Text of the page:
Engine modifications

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Carburetor equalization Carburetor adjustment screw guides

Carburetor equalization

A few months ago I came across the topic of carburetor equalization. In a nutshell, the Walbro and Walbro-like carburetors that are typical to gas airplane engines were originally designed for things like chainsaws and weed whackers. The flow of fuel is regulated by a diaphragm in the carburetor that's activated by air pressure entering through the metering cover vent - a small hole in the metal plate that covers the diaphragm. This system is fine on the ground where the carb doesn't get moved around a lot but flight - easpecially aerobatic flight - can cause swirling air inside the cowl. The moving air can change the pressure on the diaphragm, causing the engine to run too rich or too lean.

Enter carburetor equalization, which relocates the source of the air pressure to somewhere more stable. In this case, inside the fuselage. To the shop!

Assemble the parts

You can source the parts separately; I bought Thunderbolt RC's carburetor equalization kit:

New parts - carb equalization kit

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Fill the existing vent

Remove the metering cover from the engine. In this case it was not necessary to remove the engine from the airplane.

Secure the metering cover and solder the vent closed:

Diaphragm plate clamped for fill soldering

Remove any excess solder from the inside:

Stock hole filled - inside

Remove any excess solder from the outside:

Stock hole filled - outside

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Drill and tap the new vent

Mark the centre of the metering cover:

Pressure fitting hole marked

Drill a pilot hole in the metering cover:

Drilling the pilot hole for the pressure fitting

Drill a 7/64" hole in the metering vent and tap it with a 6-32 tap:

Drilled and tapped to 6-32

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Install the metering cover pressure fitting

Slide the gasket onto the pressure fitting threads and add some thread lock, then thread the pressure fitting into the newly tapped vent and tighten:

Pressure fitting installed

Grind off the inside of the pressure fitting:

Inside of pressure fitting ground flush

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Complete the installation

Reinstall the metering cover on the carburetor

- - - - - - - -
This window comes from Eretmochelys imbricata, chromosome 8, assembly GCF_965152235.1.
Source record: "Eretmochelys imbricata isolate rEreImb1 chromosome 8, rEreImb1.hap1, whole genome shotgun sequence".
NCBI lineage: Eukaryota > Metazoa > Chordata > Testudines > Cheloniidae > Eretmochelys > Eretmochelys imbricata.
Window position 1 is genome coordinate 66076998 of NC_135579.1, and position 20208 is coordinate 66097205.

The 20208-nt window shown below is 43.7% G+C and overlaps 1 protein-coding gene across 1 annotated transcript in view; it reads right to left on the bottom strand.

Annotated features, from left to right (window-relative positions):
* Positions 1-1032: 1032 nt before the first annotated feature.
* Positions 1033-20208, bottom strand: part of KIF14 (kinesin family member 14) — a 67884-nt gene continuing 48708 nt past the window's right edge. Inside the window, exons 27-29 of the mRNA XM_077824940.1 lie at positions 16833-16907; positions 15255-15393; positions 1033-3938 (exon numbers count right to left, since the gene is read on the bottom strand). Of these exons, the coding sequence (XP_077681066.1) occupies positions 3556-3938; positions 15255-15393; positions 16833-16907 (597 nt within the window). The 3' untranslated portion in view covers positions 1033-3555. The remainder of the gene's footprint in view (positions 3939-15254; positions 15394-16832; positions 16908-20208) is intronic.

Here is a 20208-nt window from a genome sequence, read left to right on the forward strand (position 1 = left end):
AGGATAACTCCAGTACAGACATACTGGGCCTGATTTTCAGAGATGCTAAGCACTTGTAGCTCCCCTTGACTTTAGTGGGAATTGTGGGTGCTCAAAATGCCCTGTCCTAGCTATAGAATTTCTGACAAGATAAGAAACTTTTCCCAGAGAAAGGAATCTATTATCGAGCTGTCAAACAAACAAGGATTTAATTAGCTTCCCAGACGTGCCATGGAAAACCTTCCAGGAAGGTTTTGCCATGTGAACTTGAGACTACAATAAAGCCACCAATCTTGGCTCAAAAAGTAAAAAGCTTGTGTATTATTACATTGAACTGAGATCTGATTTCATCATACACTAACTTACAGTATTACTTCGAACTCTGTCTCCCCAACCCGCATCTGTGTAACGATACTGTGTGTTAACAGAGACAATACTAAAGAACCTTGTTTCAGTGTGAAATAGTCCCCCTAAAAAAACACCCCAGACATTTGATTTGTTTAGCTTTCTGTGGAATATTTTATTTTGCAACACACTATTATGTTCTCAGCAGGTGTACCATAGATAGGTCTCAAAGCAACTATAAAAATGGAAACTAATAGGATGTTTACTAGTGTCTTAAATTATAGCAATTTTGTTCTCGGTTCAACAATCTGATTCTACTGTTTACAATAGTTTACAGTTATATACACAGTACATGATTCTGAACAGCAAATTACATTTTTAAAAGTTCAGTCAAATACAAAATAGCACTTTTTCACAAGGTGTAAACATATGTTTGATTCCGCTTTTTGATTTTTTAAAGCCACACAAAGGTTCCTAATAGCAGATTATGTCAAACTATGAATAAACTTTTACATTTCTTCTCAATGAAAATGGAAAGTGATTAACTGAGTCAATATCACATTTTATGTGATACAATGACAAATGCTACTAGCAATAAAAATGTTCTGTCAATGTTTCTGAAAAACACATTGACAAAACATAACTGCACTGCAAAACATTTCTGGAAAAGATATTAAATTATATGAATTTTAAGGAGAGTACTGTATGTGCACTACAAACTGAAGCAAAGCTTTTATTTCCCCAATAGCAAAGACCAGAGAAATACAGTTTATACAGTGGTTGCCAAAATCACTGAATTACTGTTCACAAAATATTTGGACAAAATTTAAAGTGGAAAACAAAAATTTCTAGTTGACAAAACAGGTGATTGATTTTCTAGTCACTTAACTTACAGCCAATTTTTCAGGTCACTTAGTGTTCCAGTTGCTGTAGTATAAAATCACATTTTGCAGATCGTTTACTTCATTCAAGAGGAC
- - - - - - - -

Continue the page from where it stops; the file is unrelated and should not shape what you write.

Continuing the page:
Metering cover reinstalled

Attach the pressure line to the metering cover pressure fitting:

Metering cover plumbed

Secure the film canister inside the fuselage and route the pressure line:

The whole system

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Carburetor adjustment screw guides

Because this plane is new to me and because I have added carburetor equalization I figured it would be nice to have an accurate way to access the carburetor adjustment screws without having to remove the cowl. I had heard of using tubes or straws so I decided to give it a try. To the shop!

Install and route the guides

Remove the cowl.

Find a tube of suitable inner diameter, cut it to length and slide it over the carburetor adjustment screws:

Carb needle adjustment - nylon tubes to guide the screwdirver

Mark the cowl where the guides need to exit and drill a pair of holes:

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Carb needle adjustment - Nylon rods exit the cowl

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Install the grommets

Find a suitable size of grommet for the guide tubes and determine the diameter of the panel hole:

Grommet panel diameter

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Drill two holes for the grommets:

Carb needle adjustment - two 19-64 in holes in the cowl

Reinstall the cowl to determine where the guide tubes come to rest:

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Carb needle adjustment - position of the access tubes

Mine end up right above the access holes

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Open the grommets at the back to allow the guides to enter, glue them in place and allow the glue to cure:

Carb needle adjustment - grommets open at the top

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Complete the installation

Fashion a hook from a piece of push rod or other handy material:

Carb needle adjustment - hook to push or pull nylon rods

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Pop the guide tubes into the grommets and trim off any excess:

Carb needle adjustment - access tubes

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Find the right size screwdriver and you're good to go:

When I brought the completed SBach to my February club meeting for bring'n'brag, somebody asked me if the guides could fall out. That got me thinking. I started by adding some heat shrink tubing near the tips, then binding them together:

Carburetor adjustment screw guides - bound together

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Same deal at the base:

Carburetor adjustment screw guides - more heat shrink at the base, joined

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I added a longer piece of heat shrink tubing to cover the joint and the springs on the needles:

Carburetor adjustment screw guides - joined at the base

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Here are the tubes viewed from the inside:

Carburetor adjustment screw guides - view from the inside

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And the outside. Note that the tips are now black to help them blend in a bit better:

Carburetor adjustment screw guides - back through the cowl

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